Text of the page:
Mitt Romney has his “Restore Our Future” Super PAC. Newt Gingrich’s Super PAC, “Winning Our Future,” is being bank rolled by a billionaire casino mogul. Rick Santorum’s trifecta last week has energized his “Red, White and Blue” Super PAC. And the millions of dollars flowing into all of these political action committees resulted in President Obama joining in and endorsing his “Priorities USA Action” Super PAC. Given that, does any candidate really believe that I’m going to respond to a robocall seeking a contribution from me?
 
Super PACs my be the real game changer in this election, but if you want to get close to President Obama, you best be prepared to still write a big check.
 
President Obama will be in San Francisco later this week raising money. If you want to hear the President, $100 will get you into the venue. If you want preferred seating, a VIP ticket will set you back $1,000. Want your photo taken with the President, be prepared to cough up $7,500. But if you really want to engage with the President and maybe even ask him a question, you can be one of just 60 people to attend an intimate dinner with the President following the larger fundraising event. The cost of the dinner is $35,800 per person. The first $5,000 of that will go to the Obama Victory Fund with the remaining $30,800 going to the Democratic National Committee.
 
If I hadn’t vowed to not contribute to any federal campaigns in 2012, I would invite the President over to my place for a nightcap following his dinner. I would have a few friends in and we would pass the hat to see if we could raise a few bucks for him. But I guess those days of average constituents actually being able to interact with their leaders are gone. Maybe I could afford to attend an event with the President’s dog, Bo.

S.O.S. for the Republican Party

Posted by: Kevin Winge under Politics Updated: February 9, 2012 - 12:13 AM
After the events of the past few weeks, I just have to wonder if the Republican candidates even bother to read a newspaper. If they did, they would see in the headlines that this course they are on can only end in defeat. While Gingrich, Paul, Romney and Santorum pander to extreme conservatives on the right, the rest of us – the majority of us – see progress being made on critical issues and causes.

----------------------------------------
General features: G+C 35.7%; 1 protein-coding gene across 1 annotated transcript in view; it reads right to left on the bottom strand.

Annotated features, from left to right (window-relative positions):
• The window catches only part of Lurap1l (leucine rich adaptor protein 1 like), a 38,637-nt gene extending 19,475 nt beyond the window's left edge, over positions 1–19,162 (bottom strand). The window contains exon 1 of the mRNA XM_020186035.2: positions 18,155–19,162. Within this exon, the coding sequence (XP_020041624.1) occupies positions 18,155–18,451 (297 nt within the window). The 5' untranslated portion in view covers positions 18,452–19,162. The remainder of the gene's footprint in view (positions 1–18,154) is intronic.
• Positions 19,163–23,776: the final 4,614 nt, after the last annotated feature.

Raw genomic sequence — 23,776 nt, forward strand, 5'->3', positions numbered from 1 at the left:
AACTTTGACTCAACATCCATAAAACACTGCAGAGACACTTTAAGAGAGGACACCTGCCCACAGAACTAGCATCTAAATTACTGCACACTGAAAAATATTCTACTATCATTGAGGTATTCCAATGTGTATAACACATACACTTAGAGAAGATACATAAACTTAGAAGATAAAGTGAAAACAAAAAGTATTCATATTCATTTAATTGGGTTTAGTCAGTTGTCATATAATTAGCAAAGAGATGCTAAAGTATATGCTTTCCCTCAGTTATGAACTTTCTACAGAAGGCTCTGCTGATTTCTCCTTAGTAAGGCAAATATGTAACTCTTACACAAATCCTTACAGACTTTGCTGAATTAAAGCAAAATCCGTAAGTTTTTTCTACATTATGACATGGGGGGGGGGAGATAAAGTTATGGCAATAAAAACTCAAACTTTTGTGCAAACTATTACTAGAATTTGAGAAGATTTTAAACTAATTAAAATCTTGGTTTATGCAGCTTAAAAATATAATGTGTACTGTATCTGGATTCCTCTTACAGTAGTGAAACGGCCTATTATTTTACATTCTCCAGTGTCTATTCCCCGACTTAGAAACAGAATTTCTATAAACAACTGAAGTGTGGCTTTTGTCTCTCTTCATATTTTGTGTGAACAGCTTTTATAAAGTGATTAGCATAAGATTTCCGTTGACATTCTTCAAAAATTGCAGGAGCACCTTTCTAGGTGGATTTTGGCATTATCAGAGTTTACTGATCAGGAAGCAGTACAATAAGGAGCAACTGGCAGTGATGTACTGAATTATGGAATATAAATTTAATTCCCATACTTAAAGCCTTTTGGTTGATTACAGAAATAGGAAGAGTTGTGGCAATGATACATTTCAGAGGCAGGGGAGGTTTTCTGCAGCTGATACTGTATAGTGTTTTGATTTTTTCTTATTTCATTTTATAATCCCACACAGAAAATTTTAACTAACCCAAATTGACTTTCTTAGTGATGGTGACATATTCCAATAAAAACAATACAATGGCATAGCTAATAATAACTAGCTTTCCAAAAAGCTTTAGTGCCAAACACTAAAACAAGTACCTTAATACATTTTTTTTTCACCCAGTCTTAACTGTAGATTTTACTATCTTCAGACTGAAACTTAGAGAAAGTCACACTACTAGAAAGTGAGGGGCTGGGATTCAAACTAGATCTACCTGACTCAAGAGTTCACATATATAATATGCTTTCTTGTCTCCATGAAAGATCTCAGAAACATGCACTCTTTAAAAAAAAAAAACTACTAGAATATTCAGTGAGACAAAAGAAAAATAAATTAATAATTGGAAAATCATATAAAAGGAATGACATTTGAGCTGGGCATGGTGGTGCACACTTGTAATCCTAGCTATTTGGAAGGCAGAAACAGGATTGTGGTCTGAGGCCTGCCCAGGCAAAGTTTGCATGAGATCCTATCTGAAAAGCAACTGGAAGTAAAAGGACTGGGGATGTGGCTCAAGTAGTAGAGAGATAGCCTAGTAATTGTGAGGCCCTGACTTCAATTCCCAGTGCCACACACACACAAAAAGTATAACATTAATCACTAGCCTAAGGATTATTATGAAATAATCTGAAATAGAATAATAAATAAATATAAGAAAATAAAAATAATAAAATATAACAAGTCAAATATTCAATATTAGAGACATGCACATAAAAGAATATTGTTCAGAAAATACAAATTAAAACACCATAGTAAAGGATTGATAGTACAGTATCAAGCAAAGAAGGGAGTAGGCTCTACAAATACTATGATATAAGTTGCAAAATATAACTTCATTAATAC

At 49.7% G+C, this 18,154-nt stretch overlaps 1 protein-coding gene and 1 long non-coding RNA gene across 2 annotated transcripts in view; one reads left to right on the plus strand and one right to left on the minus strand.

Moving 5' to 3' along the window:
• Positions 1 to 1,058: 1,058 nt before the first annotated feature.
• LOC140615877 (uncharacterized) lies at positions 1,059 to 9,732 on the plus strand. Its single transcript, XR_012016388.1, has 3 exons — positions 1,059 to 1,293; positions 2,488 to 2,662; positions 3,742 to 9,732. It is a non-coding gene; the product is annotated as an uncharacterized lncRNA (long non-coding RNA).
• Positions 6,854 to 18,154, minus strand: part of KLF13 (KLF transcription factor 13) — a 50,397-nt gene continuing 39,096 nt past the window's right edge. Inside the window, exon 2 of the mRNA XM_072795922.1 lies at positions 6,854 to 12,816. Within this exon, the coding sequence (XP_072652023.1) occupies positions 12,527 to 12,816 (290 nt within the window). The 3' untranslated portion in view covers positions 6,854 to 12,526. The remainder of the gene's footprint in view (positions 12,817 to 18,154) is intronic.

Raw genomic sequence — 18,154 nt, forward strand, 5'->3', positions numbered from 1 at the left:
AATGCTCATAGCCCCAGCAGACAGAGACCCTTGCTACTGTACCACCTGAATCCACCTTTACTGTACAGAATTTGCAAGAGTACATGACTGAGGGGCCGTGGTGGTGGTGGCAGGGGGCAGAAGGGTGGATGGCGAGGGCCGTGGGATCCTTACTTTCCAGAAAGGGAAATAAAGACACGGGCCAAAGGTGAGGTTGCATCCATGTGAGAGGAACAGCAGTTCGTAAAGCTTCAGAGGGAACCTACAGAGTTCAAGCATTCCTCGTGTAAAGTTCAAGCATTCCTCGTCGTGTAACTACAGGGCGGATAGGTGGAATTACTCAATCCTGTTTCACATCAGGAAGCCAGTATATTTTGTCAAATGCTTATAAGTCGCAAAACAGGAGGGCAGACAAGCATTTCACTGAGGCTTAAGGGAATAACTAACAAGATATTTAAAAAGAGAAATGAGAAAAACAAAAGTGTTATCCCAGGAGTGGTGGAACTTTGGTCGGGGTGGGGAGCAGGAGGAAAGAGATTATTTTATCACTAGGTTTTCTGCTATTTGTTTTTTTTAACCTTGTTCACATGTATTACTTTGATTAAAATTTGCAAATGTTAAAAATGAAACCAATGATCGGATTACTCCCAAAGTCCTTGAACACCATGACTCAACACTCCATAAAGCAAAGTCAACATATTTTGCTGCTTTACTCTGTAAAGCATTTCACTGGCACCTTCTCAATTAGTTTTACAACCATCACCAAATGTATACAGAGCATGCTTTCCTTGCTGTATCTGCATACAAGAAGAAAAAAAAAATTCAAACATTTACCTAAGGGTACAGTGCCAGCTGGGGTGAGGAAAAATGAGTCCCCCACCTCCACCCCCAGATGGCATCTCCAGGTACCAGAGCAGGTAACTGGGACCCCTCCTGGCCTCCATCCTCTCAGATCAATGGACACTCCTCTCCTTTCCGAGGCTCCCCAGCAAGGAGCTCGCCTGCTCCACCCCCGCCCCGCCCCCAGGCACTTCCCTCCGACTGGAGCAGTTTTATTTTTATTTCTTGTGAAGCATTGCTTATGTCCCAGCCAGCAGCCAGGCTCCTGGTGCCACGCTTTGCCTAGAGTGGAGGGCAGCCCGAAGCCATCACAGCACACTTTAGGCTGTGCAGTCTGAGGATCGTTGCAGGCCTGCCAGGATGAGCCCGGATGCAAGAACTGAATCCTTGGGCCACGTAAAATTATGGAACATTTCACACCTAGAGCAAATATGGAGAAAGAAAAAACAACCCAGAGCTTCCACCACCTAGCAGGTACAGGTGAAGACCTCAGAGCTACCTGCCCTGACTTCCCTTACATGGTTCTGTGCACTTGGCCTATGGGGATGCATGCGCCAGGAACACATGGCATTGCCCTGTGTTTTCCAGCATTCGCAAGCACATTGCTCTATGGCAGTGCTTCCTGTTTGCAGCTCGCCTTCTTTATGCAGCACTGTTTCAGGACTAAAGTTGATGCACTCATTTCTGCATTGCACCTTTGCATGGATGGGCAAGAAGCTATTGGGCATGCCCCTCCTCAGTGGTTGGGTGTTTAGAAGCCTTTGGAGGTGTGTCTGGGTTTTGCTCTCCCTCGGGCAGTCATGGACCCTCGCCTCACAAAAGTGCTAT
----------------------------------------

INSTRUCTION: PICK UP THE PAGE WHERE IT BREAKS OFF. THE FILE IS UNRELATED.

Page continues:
Take the Susan G. Komen fiasco, for example.
 
America’s premier and beloved breast cancer organization makes a confounding decision to stop supporting Planned Parenthood and what happens? Conservatives don’t carry the day for Komen. Rather, Americans of all persuasions are outraged and Komen is brought to its knees. Overnight, the Komen brand is devalued and Planned Parenthood becomes the cause du jour. This will be a graduate school case study for years, but the Republican presidential candidates should study it now. The extreme right might determine who wins the Republican nomination, but they couldn’t save Komen’s reputation and they can’t carry the day for Republicans in November.
 
On the West Coast, the state of Washington prepares to legalize same-sex marriage and in California, a federal appeals court declares the voter-approved ban on gay marriage to be unconstitutional. While Gingrich threatens to go all the way to the convention, and Romney attempts to explain why he doesn’t care about poor people, and Santorum claims victory in beauty contests and caucuses that don’t actually translate into delegates, and Paul does whatever it is that continues to attract a handful of supporters to his campaign, the country moves forward.
 
The majority of Americans now believe that lesbian and gay Americans should be allowed to marry; yet the Republican candidates don’t seem to have picked up on this yet. This isn’t surprising, really, considering that two of the candidates don’t seem to understand the duties of the executive, legislative and judicial branches of government.
 
New Gingrich said the appeals court decision was caused by “radical overreach of federal judges” and Mitt Romney criticized the decision of “unelected judges.” Not only are both men out of touch with the increasing will of the majority of Americans, they clearly don’t understand how our democracy works. The former point suggests they will never make it to 1600 Pennsylvania Avenue and the latter supports why they shouldn’t win the White House.
 
Of course there is one Republican who actually owned the airwaves for a time during the Komen unraveling and is also someone who is known to be a friend to the gay community. New York City Mayor Michael Bloomberg puts his substantial money where his mouth is on issues of reproductive health and supports same-sex marriage. He seems to have his hand on the pulse of what the majority of Americans believe. Then again, maybe he just reads a newspaper.

Obama the Real Winner in Republican Primaries

Posted by: Kevin Winge under Politics Updated: January 28, 2012 - 10:06 PM

No one is probably more surprised by the red meat antics of the Republican primary season than President Obama – unless it’s Mitt Romney.